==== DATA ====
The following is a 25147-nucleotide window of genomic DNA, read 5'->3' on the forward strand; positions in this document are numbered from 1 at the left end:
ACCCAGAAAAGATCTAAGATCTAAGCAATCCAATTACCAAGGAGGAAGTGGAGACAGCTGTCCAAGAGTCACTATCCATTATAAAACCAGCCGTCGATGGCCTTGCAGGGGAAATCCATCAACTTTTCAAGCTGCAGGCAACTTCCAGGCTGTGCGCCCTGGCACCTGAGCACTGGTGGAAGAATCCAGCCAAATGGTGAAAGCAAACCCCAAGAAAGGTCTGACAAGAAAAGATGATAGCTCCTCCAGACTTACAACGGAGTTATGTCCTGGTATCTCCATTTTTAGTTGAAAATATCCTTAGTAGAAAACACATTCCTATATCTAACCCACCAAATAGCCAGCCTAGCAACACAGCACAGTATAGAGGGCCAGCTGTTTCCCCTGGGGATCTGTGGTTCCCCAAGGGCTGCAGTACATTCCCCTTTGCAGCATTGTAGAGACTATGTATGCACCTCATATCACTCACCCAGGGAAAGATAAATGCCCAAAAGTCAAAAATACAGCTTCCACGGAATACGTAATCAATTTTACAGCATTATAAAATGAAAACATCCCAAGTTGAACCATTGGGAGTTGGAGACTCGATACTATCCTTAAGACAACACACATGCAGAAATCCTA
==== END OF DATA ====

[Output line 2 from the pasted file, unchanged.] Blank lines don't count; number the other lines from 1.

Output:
ACCCAGAAAAGATCTAAGATCTAAGCAATCCAATTACCAAGGAGGAAGTGGAGACAGCTGTCCAAGAGTCACTATCCATTATAAAACCAGCCGTCGATGGCCTTGCAGGGGAAATCCATCAACTTTTCAAGCTGCAGGCAACTTCCAGGCTGTGCGCCCTGGCACCTGAGCACTGGTGGAAGAATCCAGCCAAATGGTGAAAGCAAACCCCAAGAAAGGTCTGACAAGAAAAGATGATAGCTCCTCCAGACTTACAACGGAGTTATGTCCTGGTATCTCCATTTTTAGTTGAAAATATCCTTAGTAGAAAACACATTCCTATATCTAACCCACCAAATAGCCAGCCTAGCAACACAGCACAGTATAGAGGGCCAGCTGTTTCCCCTGGGGATCTGTGGTTCCCCAAGGGCTGCAGTACATTCCCCTTTGCAGCATTGTAGAGACTATGTATGCACCTCATATCACTCACCCAGGGAAAGATAAATGCCCAAAAGTCAAAAATACAGCTTCCACGGAATACGTAATCAATTTTACAGCATTATAAAATGAAAACATCCCAAGTTGAACCATTGGGAGTTGGAGACTCGATACTATCCTTAAGACAACACACATGCAGAAATCCTA